A Jeep Grand Cherokee's vapor leak detection pump automatically tests for leaks in the vehicle's evaporative emission system, giving a warning when there is a problem to prevent fuel vapors from escaping into the air. Governmental environmental regulations require an LDP to diagnose issues with a car's EVAP system whenever the vehicle is started.Continue Reading
To test the EVAP system, use a vent valve that seals off the system, then an electric-powered vacuum pump can pressurize the entire EVAP system to 0.25 psi. A diaphragm in the pump draws air in through the filter and pushes it into the system. A magnetic reed switch connects the diaphragm to the Powertrain Control Module, allowing the vehicle's onboard computer to monitor its movement and record variations in air pressure to determine the presence of leaks and to calculate their sizes. When a leak is detected, the PCM activates a dashboard warning light.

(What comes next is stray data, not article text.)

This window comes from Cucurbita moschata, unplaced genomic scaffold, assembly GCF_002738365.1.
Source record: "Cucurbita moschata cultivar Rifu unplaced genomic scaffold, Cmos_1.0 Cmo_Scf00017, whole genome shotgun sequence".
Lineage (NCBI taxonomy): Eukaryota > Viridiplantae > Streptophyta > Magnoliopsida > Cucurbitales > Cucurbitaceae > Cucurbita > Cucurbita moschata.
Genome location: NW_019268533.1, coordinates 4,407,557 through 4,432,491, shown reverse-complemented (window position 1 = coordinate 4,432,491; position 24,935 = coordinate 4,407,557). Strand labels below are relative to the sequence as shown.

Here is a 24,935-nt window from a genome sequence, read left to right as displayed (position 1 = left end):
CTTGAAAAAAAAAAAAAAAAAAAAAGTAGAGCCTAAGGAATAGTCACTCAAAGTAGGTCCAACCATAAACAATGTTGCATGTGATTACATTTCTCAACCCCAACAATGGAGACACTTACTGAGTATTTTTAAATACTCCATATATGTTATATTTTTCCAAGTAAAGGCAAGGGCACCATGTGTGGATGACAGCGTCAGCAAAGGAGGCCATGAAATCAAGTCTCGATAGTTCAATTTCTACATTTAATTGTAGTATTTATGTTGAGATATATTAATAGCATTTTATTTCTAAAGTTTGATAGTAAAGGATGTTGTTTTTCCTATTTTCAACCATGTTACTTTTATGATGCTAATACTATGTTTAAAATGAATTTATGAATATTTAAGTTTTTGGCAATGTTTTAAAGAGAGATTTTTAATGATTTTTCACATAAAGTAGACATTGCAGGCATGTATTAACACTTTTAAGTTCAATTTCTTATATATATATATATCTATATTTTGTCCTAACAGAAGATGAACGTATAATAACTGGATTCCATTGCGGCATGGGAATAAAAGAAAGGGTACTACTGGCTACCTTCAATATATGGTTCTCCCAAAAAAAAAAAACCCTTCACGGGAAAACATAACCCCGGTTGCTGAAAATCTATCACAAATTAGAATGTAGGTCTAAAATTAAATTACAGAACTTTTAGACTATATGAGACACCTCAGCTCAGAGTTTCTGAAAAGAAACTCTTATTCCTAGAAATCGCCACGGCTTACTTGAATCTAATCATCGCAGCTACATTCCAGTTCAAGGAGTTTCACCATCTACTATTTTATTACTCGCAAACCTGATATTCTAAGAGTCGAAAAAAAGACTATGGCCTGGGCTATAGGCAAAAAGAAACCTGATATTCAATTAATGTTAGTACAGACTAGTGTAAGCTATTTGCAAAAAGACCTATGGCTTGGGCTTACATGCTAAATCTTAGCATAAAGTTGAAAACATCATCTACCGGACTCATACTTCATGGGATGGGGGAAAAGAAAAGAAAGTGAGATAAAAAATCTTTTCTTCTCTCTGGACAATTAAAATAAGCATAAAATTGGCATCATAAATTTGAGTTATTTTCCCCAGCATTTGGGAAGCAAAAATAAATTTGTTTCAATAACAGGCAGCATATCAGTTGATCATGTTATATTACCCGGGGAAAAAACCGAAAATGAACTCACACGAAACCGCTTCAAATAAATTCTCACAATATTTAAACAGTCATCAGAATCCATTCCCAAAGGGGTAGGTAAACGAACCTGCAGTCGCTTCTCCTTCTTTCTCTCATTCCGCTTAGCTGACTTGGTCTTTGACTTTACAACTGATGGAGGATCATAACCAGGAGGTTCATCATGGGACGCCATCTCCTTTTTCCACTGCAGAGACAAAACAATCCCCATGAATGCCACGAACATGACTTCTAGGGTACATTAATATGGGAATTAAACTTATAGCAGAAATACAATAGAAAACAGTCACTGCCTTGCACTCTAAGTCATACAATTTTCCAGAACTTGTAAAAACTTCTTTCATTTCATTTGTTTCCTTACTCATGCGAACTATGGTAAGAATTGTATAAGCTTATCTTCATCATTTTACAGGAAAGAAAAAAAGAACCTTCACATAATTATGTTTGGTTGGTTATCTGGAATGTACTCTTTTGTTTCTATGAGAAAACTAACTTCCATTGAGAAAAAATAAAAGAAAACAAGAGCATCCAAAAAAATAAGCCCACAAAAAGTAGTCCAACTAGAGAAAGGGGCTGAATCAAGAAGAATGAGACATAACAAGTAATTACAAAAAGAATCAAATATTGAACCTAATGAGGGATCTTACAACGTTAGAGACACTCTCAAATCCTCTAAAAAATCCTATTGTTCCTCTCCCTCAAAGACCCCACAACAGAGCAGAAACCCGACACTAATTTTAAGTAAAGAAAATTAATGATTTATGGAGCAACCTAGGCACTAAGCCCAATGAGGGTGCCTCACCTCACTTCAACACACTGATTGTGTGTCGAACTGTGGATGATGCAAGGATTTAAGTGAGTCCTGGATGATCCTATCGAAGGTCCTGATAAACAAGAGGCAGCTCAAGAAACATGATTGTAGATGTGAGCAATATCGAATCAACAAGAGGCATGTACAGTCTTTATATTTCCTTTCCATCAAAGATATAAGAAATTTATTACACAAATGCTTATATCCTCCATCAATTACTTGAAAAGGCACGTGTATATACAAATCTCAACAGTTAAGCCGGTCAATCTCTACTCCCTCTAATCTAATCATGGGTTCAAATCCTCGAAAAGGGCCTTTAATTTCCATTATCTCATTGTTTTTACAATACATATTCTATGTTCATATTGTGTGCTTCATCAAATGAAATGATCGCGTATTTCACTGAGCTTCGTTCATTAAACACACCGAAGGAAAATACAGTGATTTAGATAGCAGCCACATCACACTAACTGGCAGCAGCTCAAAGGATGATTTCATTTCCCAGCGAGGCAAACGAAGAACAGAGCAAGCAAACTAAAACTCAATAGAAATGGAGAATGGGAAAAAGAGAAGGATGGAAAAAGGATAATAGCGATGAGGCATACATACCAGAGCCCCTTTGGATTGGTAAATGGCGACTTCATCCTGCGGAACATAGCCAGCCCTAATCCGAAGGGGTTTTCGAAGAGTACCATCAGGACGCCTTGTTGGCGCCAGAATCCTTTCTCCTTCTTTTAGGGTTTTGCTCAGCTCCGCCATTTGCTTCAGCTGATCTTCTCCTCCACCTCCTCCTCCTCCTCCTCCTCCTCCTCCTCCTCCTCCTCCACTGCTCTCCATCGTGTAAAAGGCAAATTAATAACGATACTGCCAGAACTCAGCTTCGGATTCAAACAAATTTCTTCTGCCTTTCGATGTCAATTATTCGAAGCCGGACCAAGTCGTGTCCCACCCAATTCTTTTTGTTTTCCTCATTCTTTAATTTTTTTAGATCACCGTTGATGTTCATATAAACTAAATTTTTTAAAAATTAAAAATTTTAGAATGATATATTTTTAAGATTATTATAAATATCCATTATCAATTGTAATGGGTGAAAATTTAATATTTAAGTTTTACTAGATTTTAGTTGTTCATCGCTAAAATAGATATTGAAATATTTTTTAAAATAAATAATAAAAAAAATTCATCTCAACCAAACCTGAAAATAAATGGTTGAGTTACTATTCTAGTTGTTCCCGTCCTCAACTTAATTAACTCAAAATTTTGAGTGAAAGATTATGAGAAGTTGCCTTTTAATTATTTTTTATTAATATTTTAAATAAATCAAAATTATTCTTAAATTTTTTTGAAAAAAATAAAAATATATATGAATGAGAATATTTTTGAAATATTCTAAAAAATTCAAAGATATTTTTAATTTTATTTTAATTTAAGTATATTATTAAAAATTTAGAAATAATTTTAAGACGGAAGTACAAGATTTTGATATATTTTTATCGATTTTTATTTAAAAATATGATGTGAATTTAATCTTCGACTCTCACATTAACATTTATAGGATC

Multiple issues can cause an EVAP leak warning, including pressure changes from weather or elevation variations. First, try tightening or replacing the fuel tank cap, then look for loose connections in the hoses and clamps. If the Grand Cherokee's LDP continues to indicate a warning, take the vehicle to a mechanic. In the case of breaks or tears in the hoses or fuel tank itself, it's necessary to replace the damaged equipment.Learn more about Car Parts & Maintenance